A small earthquake rumbled through Buffalo and western New York Monday morning, alarming people in a region unaccustomed to such shaking but apparently causing no significant damage.
According to the U.S. Geological Survey a 3.8-magnitude earthquake centered east of Buffalo in the suburb of West Seneca at 6:15 a.m. The earthquake occurred nearly 2 miles below the surface. Seismologist Yaareb Altaweel said it was the region’s strongest quake in at least 40 years.
The shaking lasted several seconds and sent residents first to their windows and then to social media in search of an explanation.
“It felt like a car hit my house in Buffalo. I jumped out of bed,” Erie County Executive Mark Poloncarz tweeted. Erie County emergency services officials confirmed the earthquake was felt in at least a 30-mile radius, including in Niagara Falls, about 20 miles north of Buffalo, he said.
Earthquake Canada, which measured a 4.2 magnitude event, reported it was felt slightly in southern Ontario.
The earthquake comes on the heels of two record-breaking weather events in the Buffalo region: A snowstorm that dropped as much as 7 feet of snow in November and a blizzard in December that is blamed for 47 deaths.
Earthquakes in upstate New York, Rochester region
Earthquakes in New York State are not uncommon
The state’s largest earthquake was reported on Sept. 5, 1944, with an epicenter near Massena, St. Lawrence County. The 5.8-magnitude earthquake was felt from Canada to Maryland and Indiana to Maine. It did $2 million in damage in Massena and Cornwall, Canada.
It also shook homes in the Rochester area, and some residents who called authorities, but caused no significant damage here.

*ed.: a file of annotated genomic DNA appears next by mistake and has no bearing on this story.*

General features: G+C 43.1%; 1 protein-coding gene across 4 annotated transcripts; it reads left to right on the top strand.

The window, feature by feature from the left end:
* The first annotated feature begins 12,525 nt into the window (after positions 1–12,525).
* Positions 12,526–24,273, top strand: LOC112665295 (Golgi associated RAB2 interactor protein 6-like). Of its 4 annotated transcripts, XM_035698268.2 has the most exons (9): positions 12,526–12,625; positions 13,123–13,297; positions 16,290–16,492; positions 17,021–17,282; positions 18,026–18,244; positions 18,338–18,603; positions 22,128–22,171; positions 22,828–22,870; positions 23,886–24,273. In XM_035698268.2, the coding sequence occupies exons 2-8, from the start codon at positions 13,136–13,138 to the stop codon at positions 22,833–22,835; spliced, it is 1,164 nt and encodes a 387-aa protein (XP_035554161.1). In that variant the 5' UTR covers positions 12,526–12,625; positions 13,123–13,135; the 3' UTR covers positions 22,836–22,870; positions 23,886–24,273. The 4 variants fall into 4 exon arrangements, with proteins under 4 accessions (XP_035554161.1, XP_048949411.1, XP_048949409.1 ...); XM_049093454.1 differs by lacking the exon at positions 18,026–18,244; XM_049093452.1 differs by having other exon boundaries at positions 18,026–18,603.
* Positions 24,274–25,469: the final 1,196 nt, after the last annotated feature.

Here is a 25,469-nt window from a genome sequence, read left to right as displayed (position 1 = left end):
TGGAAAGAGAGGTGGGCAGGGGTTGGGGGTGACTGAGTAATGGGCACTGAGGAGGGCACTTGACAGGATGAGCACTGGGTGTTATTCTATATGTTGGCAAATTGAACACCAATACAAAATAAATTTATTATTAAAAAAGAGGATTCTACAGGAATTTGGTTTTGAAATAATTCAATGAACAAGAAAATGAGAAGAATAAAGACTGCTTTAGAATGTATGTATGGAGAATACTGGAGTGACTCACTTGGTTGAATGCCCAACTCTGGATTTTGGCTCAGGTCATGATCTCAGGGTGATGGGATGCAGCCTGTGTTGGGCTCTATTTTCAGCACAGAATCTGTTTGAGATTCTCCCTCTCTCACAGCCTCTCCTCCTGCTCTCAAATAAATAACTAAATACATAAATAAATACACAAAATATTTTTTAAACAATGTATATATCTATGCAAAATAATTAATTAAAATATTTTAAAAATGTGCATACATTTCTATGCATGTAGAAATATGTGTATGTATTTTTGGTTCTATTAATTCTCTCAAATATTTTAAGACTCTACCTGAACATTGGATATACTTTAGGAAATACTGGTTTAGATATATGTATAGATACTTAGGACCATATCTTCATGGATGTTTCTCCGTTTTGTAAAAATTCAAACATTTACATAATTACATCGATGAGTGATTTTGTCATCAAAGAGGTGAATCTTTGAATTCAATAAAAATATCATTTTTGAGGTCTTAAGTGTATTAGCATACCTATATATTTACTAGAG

A magnitude-5.1 quake centered 45 miles northwest of Ottawa, Canada, caused a rumble in Rochester May 17, 2003.
Among some more recent minor earthquakes in western New York, a 1.2-magnitude temblor shook Le Roy, Genesee County, in August 2022, a 2.6-magnitude earthquake struck near Warsaw, Wyoming County, in March 2022 and a 2.4-magnitude temblor struck the hamlet of Tuscarora in southwestern Livingston County in May 2021.
3.8 magnitude earthquake rattles Buffalo, New York, suburbs
“It felt like a car hit my house in Buffalo,” a local official said.
A 3.8 magnitude earthquake struck the suburbs of Buffalo, New York, early Monday morning, according to the U.S. Geological Survey.
The center of the quake was near West Seneca, officials said. Shaking was felt as far north as Niagara Falls and as far sound as south to Orchard Park, Erie County Executive Mark Poloncarz said on Twitter.
“It felt like a car hit my house in Buffalo. I jumped out of bed,” he said.
The quake struck about 2 km east-northeast of West Seneca at 6:15 a.m., according to preliminary date from USGS officials.
There were no immediate reports of damage, Gov. Kathy Hochul said.
“My team is in touch with local officials and we will provide any support needed,” she said.
This is a developing story. Please check back for updates. ABC News’ Michael Kreisel and Ahmad Hemingway contributed to this report.
Earthquake strikes near Buffalo: ‘It felt like a car hit my house’
Syracuse, N.Y. — A 3.8-magnitude earthquake hit near Buffalo at 6:15 a.m. today, rattling houses and waking up Western New Yorkers.
“It felt like a car hit my house in Buffalo,” tweeted Erie County Executive Mark Poloncarz. “I jumped out of bed.”
Poloncarz said there had been no reports of damage.
The quake was centered about 4 miles east of Buffalo, and happened about 2 miles underground, according to the U.S. Geological Survey. The USGS has received more than 2,500 reports from people who say they felt the quake, including Niagara Falls, Rochester and southern Ontario.
Western New Yorkers wrote on social media that they at first thought the earthquake was a truck hitting their house, a water tank exploding, or a sonic boom.
“Omg, I’m shaking in Cheektowaga!!!,” one woman wrote.
And, this being Buffalo, many immediately made a connection to snow.
“Thought it was snow falling from the roof,” one Twitter user wrote.
“You know you are from Buffalo when an earthquake wakes you up and your first thought is ‘was that a snow plow?,’” tweeted Kevin O’Neill.
The USGS said the region gets “moderately frequent earthquakes,” most weak enough that they don’t cause damage.